The expansion of coal mining operations in Jharkhand’s Northern Karanpura Valley poses a major threat to the region’s Indigenous population, their local environment and a precious cultural heritage that dates back more than 8,000 years. According to FIAN International, more than twenty new coal mines have been slated for the valley.

Two Saami communities have said they will do everything in their power to stop a mining company from exploiting their internationally-protected lands in Northern Sweden. The Saami communities of Girjas and Laevas recently found out that Kiruna Iron AB, a wholly-owned subsidiary of the Australian company Scandinavian Resources Ltd., wants to develop two iron mines in the Kalix River Valley. Both of the proposed mine sites are located within the Saami’s nationally-recognized reindeer herding grounds and the European Union’s Natura 2000 ecological network of protected areas.

Hundreds of Namibians welcomed the return of 20 skulls that were taken to Germany during the Herero and Namaqua Genocide more than a century ago. Sadly, the return did not include any kind of apology or reparations from the German government, even though it was more than called for: The skulls, uncovered from German medical archives in 2008, were used to investigate the rather absurd theory of white supremacy by Eugen Fischer, teacher of the infamous Nazi physician Josef Mengele.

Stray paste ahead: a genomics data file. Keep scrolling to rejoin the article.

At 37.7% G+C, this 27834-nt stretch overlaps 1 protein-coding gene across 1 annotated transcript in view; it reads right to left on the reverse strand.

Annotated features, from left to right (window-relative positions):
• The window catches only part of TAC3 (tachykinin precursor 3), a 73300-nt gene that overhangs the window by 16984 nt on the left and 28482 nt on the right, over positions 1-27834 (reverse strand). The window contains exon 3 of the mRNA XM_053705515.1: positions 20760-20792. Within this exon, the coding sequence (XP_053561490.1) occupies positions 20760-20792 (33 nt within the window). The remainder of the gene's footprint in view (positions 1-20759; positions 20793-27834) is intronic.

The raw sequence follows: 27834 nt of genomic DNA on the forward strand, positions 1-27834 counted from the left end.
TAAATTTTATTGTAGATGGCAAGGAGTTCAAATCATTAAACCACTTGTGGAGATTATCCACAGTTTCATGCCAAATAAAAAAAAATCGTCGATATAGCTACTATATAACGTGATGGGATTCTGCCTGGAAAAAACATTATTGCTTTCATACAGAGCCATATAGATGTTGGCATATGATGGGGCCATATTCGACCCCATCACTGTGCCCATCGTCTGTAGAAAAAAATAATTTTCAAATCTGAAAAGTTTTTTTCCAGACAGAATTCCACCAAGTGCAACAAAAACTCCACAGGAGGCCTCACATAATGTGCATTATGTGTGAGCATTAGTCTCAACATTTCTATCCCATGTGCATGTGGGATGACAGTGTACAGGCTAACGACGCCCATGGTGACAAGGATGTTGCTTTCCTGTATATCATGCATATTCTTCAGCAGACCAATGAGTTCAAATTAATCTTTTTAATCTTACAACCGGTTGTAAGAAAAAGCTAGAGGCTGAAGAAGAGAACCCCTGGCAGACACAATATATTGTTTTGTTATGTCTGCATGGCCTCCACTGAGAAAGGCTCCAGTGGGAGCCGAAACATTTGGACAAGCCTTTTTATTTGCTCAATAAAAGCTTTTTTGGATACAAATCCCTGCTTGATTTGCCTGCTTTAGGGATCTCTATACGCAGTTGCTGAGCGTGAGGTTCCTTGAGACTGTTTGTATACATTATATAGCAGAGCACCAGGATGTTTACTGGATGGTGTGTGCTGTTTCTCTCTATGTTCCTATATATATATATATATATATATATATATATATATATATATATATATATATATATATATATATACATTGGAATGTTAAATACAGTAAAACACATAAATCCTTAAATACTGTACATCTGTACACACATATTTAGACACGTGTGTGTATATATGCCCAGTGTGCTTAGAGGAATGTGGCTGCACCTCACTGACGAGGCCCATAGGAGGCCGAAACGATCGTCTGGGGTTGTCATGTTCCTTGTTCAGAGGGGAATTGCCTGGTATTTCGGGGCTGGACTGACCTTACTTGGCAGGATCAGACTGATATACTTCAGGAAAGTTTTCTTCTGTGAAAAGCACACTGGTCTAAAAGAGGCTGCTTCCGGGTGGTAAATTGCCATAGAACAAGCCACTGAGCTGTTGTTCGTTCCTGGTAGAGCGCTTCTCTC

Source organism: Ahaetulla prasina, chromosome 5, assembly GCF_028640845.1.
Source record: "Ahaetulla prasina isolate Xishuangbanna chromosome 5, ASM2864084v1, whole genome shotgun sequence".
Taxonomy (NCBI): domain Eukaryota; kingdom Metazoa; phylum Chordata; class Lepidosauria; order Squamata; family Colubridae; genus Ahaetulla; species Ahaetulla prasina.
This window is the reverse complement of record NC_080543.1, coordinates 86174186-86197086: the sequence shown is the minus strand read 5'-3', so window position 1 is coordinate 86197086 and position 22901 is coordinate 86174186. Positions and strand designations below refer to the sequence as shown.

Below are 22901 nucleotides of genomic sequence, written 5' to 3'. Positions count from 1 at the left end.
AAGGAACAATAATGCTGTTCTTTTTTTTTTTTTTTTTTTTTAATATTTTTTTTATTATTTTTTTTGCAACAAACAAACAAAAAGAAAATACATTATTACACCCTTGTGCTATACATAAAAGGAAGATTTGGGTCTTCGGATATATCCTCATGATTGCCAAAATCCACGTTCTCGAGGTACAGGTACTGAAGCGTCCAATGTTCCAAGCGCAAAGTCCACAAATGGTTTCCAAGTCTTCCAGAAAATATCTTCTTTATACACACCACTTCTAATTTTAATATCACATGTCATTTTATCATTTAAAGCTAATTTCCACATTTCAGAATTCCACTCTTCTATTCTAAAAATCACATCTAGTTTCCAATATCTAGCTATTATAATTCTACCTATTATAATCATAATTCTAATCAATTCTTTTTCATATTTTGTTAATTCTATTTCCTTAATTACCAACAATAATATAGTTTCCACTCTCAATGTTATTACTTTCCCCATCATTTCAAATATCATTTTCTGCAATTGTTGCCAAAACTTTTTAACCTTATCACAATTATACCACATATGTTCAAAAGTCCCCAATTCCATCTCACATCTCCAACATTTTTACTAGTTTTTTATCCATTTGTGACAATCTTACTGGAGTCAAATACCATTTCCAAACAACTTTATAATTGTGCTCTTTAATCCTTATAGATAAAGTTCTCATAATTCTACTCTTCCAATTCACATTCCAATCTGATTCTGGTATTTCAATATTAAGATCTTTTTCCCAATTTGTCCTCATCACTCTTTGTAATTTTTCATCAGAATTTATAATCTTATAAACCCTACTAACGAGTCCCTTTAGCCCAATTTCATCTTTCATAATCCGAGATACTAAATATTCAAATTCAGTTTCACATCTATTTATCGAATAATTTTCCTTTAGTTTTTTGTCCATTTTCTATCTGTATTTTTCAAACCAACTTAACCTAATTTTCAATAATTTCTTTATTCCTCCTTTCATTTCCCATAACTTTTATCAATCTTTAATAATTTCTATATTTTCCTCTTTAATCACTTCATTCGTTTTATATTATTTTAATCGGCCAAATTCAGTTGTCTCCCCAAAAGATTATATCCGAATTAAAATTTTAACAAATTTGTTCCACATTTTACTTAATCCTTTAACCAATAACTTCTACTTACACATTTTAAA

Burma’s president unexpectedly suspended construction of the controversial Myitsone dam project “to respect the will of the people“. The dam, located in one of the world’s top biodiversity hotspots, would have displace 12,000 people and irreversibly affect Burma’s central river system and rice-growing area.

Featured Article

!!!This land is ours!!! A tale of land theft through violence and laws – In this guest article, Frauke Decoodt examines the ever-growing land rights struggle of the Maya-Ixil Peoples in Guatemala. The Ixil’s ancestral land was usurped by the State government in 1984 during the genocide in Guatemala; however, it was not until May 2011, when a government representative told them they were living on ‘state property’, that the Ixil understood the scope of the historical theft. Now, the Ixil are doing everything in their power to right the historical wrong and restore their land rights.

Videos of the Month

We struggle but we eat fruit – a loving portrait of the Ashaninka Peoples and their efforts to protect their threatened forest lands and preserve their way of life.

Cycles of the Element – an upcoming documentary film about the effects of colonization on indigenous nations, and how to spark change from within to rise above it.


Strategies of Struggle from Below
– an experimental documentary exploring diverse forms of social organization throughout the beautiful, unique but complex country of Colombia.

Blood in the Mobile
– a 2010 documentary film that exposes the connection between mobile phones and Democratic Republic of Congo’s bloody civil war.